Why Are The Outlets In My RV Not Working? Ultimate Troubleshooting Guide!

Outlets In My RV Not Working


Facing electrical problems while camping can get quite annoying. The sad part is that RV electrical systems can be complex as outlets may be getting power from an array of sources like coach batteries hooked to an inverter, a generator, or shore power. This easily causes an RV owner to get confused if one of their outlets fails to work.

From some experience, we know that a tripped GFCI outlet, power inverter switched off, or unhooked generator and batteries are some common reasons ‘Why Are The Outlets In My RV Not Working?’ If you are facing a GFCI problem, you can easily fix the issue by turning the breaker back on in the dedicated outlet. This mostly reverts the trip and your outlets will start working straight away. If your inverter is off, simply switch it back on.

Dead coach batteries, failure to charge, and other electrical problems require a bit of troubleshooting. If you are in a similar position, then you have come to the right spot. In this guide, we shall look at common issues that prevent outlets from working and how you can fix these to revive your RV’s electrical system. Let’s get started!

RV outlets not working

What Does RV Stand For?

RV is short for ‘Recreational Vehicle’. Some people also refer to these as motorhomes but not all RVs truly are. RVs mainly include travel trailers, fifth wheels, and all other types of non-motorized campers.

Does An RV Outlet Function Using Battery Power?

The outlets of an RV do not work directly using battery power because these are usually 120-volt AC outlets. Batteries are 12-volt DC which is why you need to convert AC to DC if you wish to use a battery. However, this drains out a battery fast so it is a good idea to make use of an inverter with adequate battery capacity if you need to power small appliances.

Hairdryers, coffee makers, and microwaves can drain an inverter battery quickly if it is able to support the voltage and amperage required to power your inverter. A small hair-straightening machine, TV, or other smaller devices are often the only ones that can be powered by most inverters. Even with these, an inverter’s battery will drain super fast if it is not large enough. Inverters automatically turn off after sounding an alarm when this occurs.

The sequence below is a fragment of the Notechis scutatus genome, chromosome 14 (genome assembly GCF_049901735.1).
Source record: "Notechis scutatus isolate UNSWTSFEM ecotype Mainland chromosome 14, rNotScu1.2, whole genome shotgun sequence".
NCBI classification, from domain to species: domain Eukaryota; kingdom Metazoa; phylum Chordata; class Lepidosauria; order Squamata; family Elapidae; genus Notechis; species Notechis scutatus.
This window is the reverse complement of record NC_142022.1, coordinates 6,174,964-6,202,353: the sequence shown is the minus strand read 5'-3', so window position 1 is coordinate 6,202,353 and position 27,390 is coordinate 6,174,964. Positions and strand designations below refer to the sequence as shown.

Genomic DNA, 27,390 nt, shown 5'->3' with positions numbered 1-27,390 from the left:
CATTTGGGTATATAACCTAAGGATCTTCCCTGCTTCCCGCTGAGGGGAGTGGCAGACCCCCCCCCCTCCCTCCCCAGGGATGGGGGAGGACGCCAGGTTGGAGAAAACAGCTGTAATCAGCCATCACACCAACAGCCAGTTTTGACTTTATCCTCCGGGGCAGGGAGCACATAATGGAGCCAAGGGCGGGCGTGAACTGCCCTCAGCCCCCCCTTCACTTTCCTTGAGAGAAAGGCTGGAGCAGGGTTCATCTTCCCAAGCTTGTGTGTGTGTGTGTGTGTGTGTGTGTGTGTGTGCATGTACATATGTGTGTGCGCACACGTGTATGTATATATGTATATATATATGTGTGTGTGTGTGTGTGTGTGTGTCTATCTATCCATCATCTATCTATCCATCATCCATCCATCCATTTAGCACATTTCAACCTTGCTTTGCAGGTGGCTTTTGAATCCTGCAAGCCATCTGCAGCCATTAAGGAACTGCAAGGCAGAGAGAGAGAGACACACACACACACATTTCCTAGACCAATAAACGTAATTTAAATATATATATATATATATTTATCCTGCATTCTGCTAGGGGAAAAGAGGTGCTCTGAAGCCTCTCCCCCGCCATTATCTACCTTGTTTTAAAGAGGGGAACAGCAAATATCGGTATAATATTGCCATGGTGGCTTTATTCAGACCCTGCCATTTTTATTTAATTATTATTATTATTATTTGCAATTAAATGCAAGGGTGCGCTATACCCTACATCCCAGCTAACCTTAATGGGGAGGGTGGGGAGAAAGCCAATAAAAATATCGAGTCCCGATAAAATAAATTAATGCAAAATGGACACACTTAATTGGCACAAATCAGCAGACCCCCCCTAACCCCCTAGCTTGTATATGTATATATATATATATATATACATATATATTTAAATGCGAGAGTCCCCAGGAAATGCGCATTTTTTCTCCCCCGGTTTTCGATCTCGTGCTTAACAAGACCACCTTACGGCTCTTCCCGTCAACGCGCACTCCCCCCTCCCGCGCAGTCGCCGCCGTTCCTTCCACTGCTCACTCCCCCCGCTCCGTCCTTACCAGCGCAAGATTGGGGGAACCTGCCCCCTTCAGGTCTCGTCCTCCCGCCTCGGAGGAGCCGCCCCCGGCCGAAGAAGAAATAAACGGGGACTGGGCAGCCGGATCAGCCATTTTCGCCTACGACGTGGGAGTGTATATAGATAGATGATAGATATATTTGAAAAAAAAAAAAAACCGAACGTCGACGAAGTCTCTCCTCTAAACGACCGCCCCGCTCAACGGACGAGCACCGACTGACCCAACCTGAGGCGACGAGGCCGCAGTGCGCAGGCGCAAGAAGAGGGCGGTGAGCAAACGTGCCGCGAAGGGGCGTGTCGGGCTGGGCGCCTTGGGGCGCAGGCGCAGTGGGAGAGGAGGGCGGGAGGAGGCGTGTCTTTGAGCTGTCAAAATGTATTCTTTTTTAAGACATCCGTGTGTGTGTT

A discharged battery cannot be used to power your outlets and there is no way to recharge your 12-volt battery in this scenario which is why using an inverter efficiently on a camping trip is crucial. Making use of a generator or shore power is a good alternative.

However, it is important to note that some campgrounds do not allow generators due to the noise they make and also because they are not sufficient to power through a whole night.

So, your final decision should be based on camping needs, whether you are dry camping and whether you are within the perimeters of a campground.

How To Fix An RV Outlet? 

The following steps can be used to fix an RV outlet that is not functioning:

  1. Make sure your power supply is on. This includes checking the inverter, generator, or shore power.
  2. Check the outlets near the sinks to ensure a GFCI breaker is not tripped.
  3. Check the central breaker panel for any tripped breakers.
  4. Check all RV outlets to see if an outlet alone is malfunctioning or whether there is a bigger underlying cause.
  5. Replace a faulty outlet, if all else fails.

Troubleshooting (Outlets In My RV Not Working)

A broken or malfunctioning outlet is common, but the good news is they are easy to fix once you troubleshoot the issue. You will need a receptacle tester, voltage tester, or multimeter to see if the outlet itself is faulty and whether there is an underlying cause. Always check the GFCI outlets first before getting down to other troubleshooting steps.

If your GFCI outlets are fine, you can then start testing out your inverter and other breakers. Make sure the inverter is turned on, is correctly connected to the generator, battery, or shore power and all breakers are turned on. If everything seems fine, the next step is checking each individual outlet.

Make use of the receptacle tester to see what outlets are not working. Once you know which ones are faulty, you can open these up to check whether there are wiring issues. Remember to turn the main breaker off and disconnect the power to prevent electrocution.

Unscrew the wall outlet, check the wiring and make sure they are secure. You can also replace an outlet completely if required with any available household outlet. If you are unsure of doing this on your own, it is always a good idea to ask for help or call a professional. This prevents risks and helps eradicate issues. However, in most cases, an average person can easily replace an outlet on their own in under a few bucks with the power turned off.

Free Power Outlet Electricity photo and picture


Why Do My GFCI Outlets Trip So Often?

Since GFCI outlets are often close to sinks in kitchens and bathrooms, the main cause of them tripping is water splashes. Water splashed onto the outlet leads to an imbalance between the neutral and hot conductors which means electrical leakage to the ground on one of the wires.

Built-in circuit breakers are made quite sensitive so they can trip immediately to reverse polarity and electrical leakage. If your outlet is still tripping even when there is no water present, it is quite likely that the outlet is faulty, defective, or simply has bad wiring.